[sorry, edited a bit here and there]
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  6. #116
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    I am sorry to hear what you are going through, janea. :/ I'm INFJ and I agree with the sentiments expressed about doorslamming being done with great finality. I think about it for a very long time before I do it and it's always painful. I never go back on it. It was tough to do in the first place and I don't want to experience that kind of pain again.

    I think INFJs have a strong sense for when something won't work for them. I won't go back once I've decided it won't work. I don't want to be discouraging because it may just be the way you've framed your experience... But I also never trust when someone is making huge changes for me. They have to do it for themselves, because they want to. I feel like I can tell when someone is making a change for themselves and that, I do trust. (Regardless though, I think it's great that you've done so much work to be who you want to be).

  7. #117
    Undisciplined Starry's Avatar
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    janea - I have not had a chance to really sit down and read through all of these posts in a meaningful way (I hope to do that here in an hour or so)...but just out of curiosity...why do you consider this a doorslam as opposed to merely a 'break-up'?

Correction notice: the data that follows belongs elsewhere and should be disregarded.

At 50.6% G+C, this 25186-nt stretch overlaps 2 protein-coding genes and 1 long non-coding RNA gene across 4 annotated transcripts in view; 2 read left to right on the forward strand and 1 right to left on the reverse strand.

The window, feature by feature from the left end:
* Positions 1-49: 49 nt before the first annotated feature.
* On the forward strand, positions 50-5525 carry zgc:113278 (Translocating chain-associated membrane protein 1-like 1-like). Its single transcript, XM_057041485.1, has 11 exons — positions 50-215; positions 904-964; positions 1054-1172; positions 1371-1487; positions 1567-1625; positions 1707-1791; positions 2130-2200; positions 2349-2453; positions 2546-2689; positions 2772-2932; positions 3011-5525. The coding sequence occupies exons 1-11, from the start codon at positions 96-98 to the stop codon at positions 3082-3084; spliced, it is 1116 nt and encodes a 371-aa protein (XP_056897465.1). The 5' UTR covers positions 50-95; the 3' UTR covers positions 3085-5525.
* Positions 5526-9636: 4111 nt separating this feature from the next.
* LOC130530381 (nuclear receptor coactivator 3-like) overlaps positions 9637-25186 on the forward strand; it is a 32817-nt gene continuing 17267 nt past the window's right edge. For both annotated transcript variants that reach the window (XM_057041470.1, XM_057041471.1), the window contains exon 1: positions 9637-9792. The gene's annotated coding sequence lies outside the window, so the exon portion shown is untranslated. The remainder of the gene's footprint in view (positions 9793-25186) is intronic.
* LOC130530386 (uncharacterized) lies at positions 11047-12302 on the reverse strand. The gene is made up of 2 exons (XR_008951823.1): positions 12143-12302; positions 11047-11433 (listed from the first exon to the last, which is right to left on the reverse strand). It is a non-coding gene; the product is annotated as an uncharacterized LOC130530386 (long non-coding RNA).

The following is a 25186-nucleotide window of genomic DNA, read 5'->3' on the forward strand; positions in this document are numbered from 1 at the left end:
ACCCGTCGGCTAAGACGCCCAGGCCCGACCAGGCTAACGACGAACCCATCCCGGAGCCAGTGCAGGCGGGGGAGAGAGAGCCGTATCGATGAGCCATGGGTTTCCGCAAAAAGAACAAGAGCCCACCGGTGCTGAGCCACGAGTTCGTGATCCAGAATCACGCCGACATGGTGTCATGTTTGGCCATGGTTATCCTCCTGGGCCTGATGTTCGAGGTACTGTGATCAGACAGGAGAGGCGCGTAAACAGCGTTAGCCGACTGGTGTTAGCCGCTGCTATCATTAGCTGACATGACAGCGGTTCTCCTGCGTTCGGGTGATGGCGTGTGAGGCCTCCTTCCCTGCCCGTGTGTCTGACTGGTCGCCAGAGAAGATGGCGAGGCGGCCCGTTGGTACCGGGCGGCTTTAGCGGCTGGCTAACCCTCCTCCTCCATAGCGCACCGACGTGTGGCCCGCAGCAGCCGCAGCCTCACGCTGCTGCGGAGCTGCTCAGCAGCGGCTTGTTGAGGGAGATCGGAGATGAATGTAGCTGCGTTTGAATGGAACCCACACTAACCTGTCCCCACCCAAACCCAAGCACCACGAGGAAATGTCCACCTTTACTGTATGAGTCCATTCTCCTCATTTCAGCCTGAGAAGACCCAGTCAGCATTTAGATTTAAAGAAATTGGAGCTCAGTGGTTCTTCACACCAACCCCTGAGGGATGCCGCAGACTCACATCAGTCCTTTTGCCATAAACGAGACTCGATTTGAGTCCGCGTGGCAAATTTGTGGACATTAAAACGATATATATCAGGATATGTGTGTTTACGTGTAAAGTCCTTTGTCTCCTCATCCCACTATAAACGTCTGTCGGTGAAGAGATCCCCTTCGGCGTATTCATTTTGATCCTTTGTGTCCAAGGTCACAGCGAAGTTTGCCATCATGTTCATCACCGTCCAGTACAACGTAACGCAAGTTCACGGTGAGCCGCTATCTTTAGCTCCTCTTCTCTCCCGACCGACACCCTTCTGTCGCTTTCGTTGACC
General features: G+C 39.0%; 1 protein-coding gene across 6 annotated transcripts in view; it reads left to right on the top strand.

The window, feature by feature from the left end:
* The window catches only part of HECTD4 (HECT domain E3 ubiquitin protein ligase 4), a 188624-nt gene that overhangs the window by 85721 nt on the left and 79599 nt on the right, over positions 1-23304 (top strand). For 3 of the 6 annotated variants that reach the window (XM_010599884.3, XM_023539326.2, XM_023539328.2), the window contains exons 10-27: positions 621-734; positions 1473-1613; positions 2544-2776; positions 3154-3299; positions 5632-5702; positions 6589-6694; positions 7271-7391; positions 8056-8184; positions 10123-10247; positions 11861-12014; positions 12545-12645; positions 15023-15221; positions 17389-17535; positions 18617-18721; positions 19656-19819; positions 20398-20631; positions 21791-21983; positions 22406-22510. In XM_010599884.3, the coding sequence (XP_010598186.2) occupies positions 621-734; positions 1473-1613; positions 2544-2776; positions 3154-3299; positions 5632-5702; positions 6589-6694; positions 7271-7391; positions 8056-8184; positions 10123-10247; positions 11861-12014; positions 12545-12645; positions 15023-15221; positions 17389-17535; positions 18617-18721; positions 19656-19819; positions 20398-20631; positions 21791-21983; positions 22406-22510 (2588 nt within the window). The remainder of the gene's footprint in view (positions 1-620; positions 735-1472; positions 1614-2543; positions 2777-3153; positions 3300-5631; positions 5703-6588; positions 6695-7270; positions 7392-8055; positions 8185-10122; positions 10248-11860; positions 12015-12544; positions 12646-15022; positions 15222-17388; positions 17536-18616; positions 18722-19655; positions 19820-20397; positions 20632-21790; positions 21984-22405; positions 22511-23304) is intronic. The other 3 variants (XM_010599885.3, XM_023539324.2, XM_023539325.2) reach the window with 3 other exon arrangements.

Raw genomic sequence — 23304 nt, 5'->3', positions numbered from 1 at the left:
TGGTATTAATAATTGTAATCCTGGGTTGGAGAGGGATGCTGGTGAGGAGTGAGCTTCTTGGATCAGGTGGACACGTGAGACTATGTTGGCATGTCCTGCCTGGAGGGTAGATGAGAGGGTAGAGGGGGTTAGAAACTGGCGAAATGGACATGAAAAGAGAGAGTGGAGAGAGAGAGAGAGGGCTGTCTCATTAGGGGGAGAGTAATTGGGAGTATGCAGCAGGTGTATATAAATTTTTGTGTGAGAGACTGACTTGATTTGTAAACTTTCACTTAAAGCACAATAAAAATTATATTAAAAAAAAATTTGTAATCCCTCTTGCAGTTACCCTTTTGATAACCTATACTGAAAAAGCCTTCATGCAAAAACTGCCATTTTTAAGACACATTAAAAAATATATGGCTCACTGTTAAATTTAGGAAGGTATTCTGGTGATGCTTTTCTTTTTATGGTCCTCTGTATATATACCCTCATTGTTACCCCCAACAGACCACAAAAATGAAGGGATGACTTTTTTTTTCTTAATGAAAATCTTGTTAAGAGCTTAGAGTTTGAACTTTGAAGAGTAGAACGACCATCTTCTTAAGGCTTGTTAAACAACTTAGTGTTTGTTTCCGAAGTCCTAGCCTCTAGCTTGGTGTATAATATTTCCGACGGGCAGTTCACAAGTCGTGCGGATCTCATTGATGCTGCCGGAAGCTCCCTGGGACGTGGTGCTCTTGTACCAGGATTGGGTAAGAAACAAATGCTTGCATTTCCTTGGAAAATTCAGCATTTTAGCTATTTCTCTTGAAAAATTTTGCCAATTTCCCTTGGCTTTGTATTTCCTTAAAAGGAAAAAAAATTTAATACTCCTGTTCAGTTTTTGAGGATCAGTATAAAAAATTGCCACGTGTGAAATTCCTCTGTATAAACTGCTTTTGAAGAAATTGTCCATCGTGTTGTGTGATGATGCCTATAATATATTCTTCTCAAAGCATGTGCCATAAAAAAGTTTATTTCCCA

I was just wondering because I, myself, have been doorslammed...and while my situation seems very different from yours...the individual has not communicated with me at all. You mentioned that you do have communication with this individual...which in all honesty...I would be so grateful for! Again, I hope to come back here soon and really read all that has been written...but just for the bits and pieces I have skimmed...I'm not exactly sure...does this really qualify as a doorslam? Please let me know your thoughts.